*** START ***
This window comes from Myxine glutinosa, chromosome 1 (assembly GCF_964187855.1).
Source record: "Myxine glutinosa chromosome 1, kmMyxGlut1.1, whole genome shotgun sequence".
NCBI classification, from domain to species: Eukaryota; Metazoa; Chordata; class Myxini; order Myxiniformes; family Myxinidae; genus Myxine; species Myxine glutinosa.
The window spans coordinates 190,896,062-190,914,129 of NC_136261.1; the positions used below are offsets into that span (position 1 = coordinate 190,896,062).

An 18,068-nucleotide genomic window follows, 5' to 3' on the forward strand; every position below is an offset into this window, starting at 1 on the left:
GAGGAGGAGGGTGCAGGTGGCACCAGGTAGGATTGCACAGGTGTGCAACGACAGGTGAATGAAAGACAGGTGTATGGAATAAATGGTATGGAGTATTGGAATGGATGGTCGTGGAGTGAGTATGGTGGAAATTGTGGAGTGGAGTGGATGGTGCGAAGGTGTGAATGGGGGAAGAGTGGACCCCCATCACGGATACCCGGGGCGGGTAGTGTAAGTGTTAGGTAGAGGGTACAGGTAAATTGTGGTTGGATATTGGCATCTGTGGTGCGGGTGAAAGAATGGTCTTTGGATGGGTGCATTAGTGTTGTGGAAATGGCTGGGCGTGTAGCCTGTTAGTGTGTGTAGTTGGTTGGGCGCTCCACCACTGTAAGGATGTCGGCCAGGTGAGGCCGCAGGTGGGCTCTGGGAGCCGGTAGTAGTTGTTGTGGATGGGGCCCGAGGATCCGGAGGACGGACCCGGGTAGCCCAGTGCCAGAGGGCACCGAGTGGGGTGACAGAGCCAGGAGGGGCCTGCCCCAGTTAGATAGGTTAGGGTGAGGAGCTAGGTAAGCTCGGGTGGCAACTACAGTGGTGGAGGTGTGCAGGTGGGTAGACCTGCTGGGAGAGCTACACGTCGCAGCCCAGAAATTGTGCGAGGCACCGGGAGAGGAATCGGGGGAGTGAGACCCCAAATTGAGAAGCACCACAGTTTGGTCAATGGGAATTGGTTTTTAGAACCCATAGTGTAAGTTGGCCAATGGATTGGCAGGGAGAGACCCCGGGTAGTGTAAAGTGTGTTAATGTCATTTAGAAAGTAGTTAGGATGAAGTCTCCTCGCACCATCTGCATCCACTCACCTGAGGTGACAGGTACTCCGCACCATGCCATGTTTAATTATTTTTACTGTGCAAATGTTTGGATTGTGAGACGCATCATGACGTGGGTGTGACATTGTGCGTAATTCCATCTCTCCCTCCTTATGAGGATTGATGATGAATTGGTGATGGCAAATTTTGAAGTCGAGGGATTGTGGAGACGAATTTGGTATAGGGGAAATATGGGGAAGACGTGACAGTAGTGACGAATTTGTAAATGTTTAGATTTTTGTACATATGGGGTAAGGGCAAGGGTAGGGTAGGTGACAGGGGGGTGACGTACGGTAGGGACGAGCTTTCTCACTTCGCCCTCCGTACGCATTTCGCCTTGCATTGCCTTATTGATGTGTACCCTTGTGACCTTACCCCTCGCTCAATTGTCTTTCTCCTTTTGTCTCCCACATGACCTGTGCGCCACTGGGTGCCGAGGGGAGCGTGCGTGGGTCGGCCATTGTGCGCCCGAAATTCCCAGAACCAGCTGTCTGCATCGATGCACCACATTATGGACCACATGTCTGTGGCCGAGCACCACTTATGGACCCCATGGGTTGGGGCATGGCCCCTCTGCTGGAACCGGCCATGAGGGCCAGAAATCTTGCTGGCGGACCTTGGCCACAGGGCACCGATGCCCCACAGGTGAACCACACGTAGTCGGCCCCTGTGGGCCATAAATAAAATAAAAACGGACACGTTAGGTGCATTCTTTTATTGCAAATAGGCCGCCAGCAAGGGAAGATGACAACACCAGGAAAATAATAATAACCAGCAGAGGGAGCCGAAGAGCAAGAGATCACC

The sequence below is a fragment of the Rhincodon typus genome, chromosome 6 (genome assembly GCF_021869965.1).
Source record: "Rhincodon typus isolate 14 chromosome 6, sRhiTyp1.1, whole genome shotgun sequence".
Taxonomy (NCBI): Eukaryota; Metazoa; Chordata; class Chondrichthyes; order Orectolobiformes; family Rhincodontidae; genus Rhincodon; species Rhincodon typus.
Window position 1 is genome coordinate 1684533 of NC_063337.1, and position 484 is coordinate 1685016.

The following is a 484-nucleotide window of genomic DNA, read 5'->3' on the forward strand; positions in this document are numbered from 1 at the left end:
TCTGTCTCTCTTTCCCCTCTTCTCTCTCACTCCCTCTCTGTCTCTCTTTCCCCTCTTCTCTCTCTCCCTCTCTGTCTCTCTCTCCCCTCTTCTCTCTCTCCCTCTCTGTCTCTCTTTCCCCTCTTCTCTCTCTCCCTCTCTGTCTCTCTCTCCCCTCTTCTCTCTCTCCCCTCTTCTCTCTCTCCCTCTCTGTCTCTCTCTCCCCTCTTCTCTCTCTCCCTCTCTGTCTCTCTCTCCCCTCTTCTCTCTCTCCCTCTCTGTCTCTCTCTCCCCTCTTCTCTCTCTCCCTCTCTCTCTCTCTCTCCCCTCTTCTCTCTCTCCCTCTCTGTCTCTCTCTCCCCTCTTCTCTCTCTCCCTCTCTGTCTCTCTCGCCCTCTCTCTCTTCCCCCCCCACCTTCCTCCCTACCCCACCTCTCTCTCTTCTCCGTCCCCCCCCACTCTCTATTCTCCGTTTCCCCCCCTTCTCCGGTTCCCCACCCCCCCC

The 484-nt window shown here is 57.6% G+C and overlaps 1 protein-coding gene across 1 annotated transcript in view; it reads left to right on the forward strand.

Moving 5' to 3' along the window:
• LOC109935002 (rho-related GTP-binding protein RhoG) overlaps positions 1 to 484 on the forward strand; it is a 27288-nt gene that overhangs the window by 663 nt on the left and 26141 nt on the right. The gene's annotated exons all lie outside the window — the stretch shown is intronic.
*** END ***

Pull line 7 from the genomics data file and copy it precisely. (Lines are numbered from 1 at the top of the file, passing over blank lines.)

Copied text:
The sequence below is a fragment of the Rhincodon typus genome, chromosome 6 (genome assembly GCF_021869965.1).